Face tracking is detecting a set of faces in frame 1 of a video, establishing a correspondence between the frames, and maintaining a unique ID for each of the faces throughout the video.
It is being used in different scenarios ranging from video surveillance where a target face is tracked to observe the target person’s movement; privacy-protection where a face is replaced or blurred; and entertainment where the target face is replaced with cartoons, or blended with a super star’s face.
Imagine what you could do with face tracking …💭 create your our home surveillance system so that when an unrecognized person walks in your front door, it keeps a track of his/her movements and alerts you, count the number of people walking in and out of your building, or create an app that replaces your face with a smiley 😃 while creating a dance video to share on your YouTube channel.
In this post, I will teach you how to create a simple face tracking system in Python by dividing the task into two steps:
1. Face detection
2. Face tracking
By the end of this post, you will be able to detect faces in the first frame and track all the detected faces in the subsequent frames.
NOTE: For this post, I will use Raspberry Pi 3B+ and run all my code on it.
Let’s get started.
In order to track faces, we must first be able to detect faces in any given image.
For our face detection task, we will use Xailient Face Detector. You can refer to this post to download and install the Face Detector SDK.
Face Detection on Image
Let’s start by creating a program to detect faces from a static image. Here is the code to read an image, detect faces in the image, draw a bounding box around the detected faces and then save it back to the disk.
Face Detection on Video Stream
Now that we have a program that detects static faces, let’s program it so that it can detect faces in a video stream.
We will use the picamera package for video streaming, which provides an interface to the Raspberry Pi camera module for Python.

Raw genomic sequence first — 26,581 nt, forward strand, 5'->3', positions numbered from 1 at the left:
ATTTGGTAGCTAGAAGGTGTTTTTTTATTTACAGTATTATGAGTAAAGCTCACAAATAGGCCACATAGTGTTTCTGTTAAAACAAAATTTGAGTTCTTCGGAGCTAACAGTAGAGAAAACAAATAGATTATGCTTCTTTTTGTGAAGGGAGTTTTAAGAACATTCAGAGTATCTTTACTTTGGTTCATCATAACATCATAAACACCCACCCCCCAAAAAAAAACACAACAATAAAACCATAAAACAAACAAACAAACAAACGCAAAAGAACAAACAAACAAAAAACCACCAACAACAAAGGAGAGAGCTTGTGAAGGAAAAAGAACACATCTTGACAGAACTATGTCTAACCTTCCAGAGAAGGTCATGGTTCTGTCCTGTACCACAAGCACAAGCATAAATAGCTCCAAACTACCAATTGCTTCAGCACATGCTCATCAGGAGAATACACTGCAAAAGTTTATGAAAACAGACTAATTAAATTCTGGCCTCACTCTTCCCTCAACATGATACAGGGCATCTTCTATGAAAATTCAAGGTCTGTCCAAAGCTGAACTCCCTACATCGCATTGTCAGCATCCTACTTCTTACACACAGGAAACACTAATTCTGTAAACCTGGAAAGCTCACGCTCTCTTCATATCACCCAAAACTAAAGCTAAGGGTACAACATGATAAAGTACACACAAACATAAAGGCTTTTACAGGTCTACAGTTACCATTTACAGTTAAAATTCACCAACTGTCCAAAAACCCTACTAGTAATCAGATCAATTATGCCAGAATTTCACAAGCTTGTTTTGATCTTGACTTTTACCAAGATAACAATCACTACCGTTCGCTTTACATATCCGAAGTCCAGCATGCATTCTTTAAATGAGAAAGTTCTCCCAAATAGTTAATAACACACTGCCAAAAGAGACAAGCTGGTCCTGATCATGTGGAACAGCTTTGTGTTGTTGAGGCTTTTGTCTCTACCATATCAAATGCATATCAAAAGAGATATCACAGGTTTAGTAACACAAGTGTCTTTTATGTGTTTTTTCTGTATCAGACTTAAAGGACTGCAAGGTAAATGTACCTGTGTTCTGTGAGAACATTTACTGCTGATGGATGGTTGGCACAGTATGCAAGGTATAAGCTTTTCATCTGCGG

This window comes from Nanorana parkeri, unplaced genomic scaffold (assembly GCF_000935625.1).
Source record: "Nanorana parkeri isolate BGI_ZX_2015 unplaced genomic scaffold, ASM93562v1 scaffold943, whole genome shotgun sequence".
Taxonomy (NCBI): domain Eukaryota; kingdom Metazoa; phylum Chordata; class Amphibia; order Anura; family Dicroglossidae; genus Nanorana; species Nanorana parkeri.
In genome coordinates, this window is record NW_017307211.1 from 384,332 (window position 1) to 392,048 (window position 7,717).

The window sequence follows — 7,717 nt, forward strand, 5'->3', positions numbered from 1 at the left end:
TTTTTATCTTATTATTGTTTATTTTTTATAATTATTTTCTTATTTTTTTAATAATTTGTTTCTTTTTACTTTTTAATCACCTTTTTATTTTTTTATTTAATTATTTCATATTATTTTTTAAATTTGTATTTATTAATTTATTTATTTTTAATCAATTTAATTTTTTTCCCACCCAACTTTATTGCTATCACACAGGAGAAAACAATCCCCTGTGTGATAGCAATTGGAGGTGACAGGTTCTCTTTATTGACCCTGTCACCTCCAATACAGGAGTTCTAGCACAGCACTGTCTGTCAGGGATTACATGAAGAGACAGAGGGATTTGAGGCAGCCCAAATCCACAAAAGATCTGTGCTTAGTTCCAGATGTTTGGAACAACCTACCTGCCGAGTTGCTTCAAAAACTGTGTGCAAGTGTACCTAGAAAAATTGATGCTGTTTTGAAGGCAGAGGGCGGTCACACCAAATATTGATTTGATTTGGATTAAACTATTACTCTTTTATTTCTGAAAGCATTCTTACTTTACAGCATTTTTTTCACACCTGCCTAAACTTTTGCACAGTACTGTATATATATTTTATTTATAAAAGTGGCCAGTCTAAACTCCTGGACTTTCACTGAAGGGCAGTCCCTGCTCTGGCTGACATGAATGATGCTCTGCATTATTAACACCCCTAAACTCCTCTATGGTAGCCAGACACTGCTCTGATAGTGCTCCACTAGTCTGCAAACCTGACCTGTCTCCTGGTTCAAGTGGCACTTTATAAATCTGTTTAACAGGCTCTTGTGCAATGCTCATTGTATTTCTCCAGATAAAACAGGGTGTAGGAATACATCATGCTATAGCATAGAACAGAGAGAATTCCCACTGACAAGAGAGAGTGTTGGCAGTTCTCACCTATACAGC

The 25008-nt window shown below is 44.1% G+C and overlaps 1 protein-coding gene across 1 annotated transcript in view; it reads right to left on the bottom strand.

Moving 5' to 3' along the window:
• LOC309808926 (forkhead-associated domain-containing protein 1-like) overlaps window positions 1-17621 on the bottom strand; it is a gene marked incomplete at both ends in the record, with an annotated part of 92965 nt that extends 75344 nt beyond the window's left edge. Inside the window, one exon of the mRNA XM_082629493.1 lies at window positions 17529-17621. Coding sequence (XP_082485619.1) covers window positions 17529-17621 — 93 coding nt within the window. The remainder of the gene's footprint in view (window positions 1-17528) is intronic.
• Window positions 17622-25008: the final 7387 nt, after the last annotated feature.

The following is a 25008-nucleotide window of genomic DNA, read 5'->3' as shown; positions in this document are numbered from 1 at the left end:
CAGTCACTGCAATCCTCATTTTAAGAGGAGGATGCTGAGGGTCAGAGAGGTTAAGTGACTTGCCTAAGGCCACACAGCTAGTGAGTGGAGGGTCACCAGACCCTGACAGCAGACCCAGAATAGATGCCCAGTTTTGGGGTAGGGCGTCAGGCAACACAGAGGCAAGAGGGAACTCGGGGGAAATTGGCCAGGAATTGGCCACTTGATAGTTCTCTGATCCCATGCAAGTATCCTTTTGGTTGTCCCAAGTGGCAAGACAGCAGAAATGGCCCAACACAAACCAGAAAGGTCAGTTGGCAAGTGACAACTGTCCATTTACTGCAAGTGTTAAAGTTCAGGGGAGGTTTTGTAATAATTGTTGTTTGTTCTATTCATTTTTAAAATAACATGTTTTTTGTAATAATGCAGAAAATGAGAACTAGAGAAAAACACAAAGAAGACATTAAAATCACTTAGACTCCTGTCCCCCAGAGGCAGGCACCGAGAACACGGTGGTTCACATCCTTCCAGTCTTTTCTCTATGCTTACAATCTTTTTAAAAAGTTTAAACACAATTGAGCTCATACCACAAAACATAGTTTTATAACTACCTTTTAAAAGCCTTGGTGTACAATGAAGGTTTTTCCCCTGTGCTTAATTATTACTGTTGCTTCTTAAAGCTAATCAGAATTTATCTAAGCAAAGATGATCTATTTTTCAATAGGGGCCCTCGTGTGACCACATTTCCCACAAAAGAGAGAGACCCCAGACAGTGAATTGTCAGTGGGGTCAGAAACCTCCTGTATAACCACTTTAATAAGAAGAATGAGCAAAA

For each frame of the video stream, we will perform face detection, draw a bounding box around the detected faces and display the frame.
Let’s add face tracking to the above program. We will detect faces in the first frame and then track the faces detected in all the other frames.
For tracking, we will use correlation_tracker() that contains machine learning algorithms and tools that are used in a wide range of domains including robotics and embedded devices.
Dlib is a library created by Davis King that contains machine learning algorithms and tools that are used in a wide range of domains including robotics and embedded devices.
To install Dlib, use the following commands:
NOTE: If you are facing issues installing Dlib, their tutorials provide detailed instructions on installing it.
The correlation_tracker() allows you to track the position of an object as it moves from frame to frame in a video.
In the first frame, we will perform face detection. For each of the faces detected, we will create a correlation tracker object (dlib.correlation_tracker()) and start tracking the face by giving its bounding box coordinates to the tracker object. Then for each of the subsequent frames, we will use these trackers to identify the location of each face.
You now have your face tracker system ready!
You can also modify the code so that you can track faces from a video loaded from a disk instead of streaming it live from the camera.
Here is the modified face detection and tracking code:
Below is a screen recording video of the running face detection and tracking on a video. The video I used for testing my code was a cropped version (I used the last 8 seconds only) of the original video by Tim Savage from Pexels. You can download the original video from Pexels.
Looking to implement real-time face detection on a Raspberry Pi? Check out this post.